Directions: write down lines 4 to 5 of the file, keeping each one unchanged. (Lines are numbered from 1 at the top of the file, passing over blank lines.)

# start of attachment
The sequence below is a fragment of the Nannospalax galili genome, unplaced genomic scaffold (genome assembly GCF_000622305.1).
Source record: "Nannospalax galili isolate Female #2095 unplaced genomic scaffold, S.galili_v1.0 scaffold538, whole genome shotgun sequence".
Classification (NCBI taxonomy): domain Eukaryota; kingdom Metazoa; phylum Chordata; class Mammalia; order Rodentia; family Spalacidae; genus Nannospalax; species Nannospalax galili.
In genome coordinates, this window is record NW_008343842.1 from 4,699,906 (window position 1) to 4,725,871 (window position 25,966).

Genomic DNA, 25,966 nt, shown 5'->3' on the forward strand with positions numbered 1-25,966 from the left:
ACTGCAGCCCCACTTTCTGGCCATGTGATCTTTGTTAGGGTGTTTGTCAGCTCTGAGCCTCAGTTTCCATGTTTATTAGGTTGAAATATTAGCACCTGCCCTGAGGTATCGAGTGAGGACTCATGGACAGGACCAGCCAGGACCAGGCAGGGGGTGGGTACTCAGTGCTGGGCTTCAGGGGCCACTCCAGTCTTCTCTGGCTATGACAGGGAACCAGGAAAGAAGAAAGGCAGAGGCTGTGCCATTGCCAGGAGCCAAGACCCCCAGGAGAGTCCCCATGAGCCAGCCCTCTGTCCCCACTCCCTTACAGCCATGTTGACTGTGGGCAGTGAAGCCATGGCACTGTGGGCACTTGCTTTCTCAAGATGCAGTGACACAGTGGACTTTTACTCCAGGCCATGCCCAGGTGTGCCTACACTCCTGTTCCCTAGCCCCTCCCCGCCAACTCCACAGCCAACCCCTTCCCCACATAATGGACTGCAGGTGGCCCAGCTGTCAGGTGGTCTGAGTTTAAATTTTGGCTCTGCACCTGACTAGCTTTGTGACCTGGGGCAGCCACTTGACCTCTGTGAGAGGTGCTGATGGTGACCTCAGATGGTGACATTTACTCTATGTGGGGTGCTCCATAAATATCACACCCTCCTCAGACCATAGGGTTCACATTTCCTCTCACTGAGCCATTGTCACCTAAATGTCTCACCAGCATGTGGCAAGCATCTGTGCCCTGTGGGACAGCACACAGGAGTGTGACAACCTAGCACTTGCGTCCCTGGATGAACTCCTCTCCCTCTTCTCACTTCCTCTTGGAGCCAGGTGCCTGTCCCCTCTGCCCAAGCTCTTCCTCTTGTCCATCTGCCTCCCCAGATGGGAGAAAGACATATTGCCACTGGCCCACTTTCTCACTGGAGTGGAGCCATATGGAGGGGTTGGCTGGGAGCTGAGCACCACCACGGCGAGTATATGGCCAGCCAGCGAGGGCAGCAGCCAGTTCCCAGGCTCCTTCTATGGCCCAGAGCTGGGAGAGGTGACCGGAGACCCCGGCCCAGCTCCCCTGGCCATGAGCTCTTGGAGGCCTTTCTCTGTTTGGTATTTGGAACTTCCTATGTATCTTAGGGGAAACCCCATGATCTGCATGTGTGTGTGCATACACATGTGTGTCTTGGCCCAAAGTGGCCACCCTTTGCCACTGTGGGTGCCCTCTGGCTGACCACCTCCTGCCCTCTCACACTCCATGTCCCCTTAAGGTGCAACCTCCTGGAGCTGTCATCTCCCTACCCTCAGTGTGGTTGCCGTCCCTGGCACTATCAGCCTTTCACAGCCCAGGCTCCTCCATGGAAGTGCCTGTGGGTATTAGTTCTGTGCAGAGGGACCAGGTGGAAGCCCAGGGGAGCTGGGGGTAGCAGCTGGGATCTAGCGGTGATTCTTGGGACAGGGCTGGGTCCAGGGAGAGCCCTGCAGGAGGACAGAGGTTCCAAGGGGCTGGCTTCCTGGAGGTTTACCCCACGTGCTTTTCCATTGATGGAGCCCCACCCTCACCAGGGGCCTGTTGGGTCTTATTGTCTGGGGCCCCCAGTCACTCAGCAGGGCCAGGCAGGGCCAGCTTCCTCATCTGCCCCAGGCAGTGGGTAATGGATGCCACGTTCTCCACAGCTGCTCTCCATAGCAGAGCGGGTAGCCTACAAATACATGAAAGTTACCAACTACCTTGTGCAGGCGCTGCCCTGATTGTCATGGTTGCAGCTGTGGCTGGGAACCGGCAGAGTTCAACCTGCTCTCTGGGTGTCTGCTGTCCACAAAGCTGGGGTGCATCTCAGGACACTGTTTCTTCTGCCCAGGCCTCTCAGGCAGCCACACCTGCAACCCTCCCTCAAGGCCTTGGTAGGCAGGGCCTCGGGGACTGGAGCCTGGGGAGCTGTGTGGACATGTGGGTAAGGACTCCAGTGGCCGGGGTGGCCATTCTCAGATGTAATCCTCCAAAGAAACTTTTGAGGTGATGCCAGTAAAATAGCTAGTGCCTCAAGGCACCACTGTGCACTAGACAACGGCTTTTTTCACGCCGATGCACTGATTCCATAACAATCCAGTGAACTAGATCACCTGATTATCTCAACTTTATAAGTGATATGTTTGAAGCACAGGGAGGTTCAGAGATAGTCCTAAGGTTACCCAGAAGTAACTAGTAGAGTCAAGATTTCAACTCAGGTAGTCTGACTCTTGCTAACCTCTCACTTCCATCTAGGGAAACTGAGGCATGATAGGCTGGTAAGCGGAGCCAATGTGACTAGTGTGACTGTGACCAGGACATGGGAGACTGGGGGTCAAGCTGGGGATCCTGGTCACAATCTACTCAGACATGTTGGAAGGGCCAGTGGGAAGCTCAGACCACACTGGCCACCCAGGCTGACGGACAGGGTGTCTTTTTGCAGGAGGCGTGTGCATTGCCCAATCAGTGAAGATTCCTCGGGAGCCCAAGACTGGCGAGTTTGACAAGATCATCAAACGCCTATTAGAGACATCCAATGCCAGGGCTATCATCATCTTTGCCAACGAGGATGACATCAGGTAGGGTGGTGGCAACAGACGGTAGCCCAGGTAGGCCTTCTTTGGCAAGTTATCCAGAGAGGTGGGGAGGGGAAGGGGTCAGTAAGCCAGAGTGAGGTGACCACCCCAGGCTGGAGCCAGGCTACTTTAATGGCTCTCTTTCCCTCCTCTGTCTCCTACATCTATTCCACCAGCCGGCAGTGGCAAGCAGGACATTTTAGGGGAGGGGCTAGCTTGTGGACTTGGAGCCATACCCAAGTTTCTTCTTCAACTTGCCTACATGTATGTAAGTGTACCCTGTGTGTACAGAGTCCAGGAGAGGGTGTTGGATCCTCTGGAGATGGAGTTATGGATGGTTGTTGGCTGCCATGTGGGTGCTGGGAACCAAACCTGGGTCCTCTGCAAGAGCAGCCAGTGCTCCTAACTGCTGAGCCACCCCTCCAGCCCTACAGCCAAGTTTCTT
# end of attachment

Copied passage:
In genome coordinates, this window is record NW_008343842.1 from 4,699,906 (window position 1) to 4,725,871 (window position 25,966).

Genomic DNA, 25,966 nt, shown 5'->3' on the forward strand with positions numbered 1-25,966 from the left: